Why volunteer firefighters volunteer

Interesting research looks at what motivates humans to do things against their best interest for the sake of strangers — like become volunteer firefighters

I may have been wrong about volunteer firefighters.

Well, maybe not completely wrong, but wrong enough to reconsider a strongly held belief.

This all begins earlier this week when I had the radio set to NPR while driving to dinner. There was a story about altruism, sharing and basically, why we do what we do when it comes to volunteering. It was one of those stories where you sit in the parking lot and wait for it to finish.

Actually, this begins with an on-going conversation I've had with National Volunteer Fire Council President Phil Stittleburg on recruiting and retaining volunteers. I've maintained that, given the economy and pressure on volunteers, it would take about $20 per hour to attract and keep good volunteers.

Phil disagrees. He maintains that money is not a motivator.

So there I sit, in my truck, in a restaurant parking lot stomach rumbling and rethinking my position.

The story established that people will do things against their apparent best interest — that is, give something away that would help them, and it is often to strangers. It then explores several ways this happens and speculates on why.

It cited one experiment to test altruism among blood donors. In short, one blood bank paid people, the other didn't. The one that didn't pay, drew more blood.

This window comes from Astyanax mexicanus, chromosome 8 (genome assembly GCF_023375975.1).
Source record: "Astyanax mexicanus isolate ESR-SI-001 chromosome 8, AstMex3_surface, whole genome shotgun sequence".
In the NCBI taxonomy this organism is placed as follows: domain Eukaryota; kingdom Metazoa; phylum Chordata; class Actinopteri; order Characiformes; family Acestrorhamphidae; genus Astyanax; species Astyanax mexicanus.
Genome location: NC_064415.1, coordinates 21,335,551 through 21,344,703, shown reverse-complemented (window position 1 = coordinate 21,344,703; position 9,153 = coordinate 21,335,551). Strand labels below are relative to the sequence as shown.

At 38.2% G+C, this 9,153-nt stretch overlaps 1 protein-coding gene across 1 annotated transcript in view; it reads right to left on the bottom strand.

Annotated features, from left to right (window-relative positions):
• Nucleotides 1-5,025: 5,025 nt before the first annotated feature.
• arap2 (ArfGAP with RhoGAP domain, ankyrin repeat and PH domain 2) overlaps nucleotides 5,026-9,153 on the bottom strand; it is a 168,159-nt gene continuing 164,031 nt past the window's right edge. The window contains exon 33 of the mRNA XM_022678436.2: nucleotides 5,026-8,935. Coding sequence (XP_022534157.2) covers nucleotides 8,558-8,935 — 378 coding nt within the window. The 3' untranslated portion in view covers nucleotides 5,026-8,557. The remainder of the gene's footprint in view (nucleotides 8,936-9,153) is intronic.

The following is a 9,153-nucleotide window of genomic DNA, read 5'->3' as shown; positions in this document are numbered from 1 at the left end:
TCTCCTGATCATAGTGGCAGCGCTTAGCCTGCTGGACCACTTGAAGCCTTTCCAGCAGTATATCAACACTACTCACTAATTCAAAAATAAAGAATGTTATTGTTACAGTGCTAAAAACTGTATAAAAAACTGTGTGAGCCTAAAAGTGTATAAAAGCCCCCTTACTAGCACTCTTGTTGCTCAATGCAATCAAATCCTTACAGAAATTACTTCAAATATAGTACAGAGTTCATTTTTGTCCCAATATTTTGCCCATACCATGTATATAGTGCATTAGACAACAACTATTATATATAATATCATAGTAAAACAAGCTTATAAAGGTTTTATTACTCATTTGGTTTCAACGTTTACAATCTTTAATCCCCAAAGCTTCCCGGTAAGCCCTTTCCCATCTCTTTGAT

One theory for why this happened is that paying people stripped them of their need to do good — be altruistic. The theory went on to say that many of those people simply found other avenues to do good.

Another interesting finding had to do with people's reported levels of happiness after doing something for someone else, like donating money. Those who were publically recognized reported being happier than those who gave anonymously.

So what's the take away from this for volunteer fire departments struggling to attract and retain firefighters? As I see it, it is two fold.

First, paying volunteers may not be the answer to better recruitment. That's not a huge surprise; most volunteer firefighters I know would gladly do it for free and many do.

The second is that if you want to keep volunteers motivated, be sure they are recognized for their commitment. This means both within the department and within the community. It's a fairly easy, low-cost thing for most departments to do.

But, back to the money.

I've read many of the reader comments that looked down upon taking money. It seems counter-intuitive, but the radio story seems to back that up. In my own experience, I offered to forego pay when applying to my department; they hired me and declined my offer, which I'm not grateful for both.

I still hold that municipalities should place a real dollar value on their fire protection — this puts us on par with police protection. It makes municipal leaders and the public know that firefighting is a highly skilled endeavor of vital importance to the community — not some hobby or social club.

All that aside, Phil was probably right; I'm just hoping he's kind enough not to rub my nose in it.

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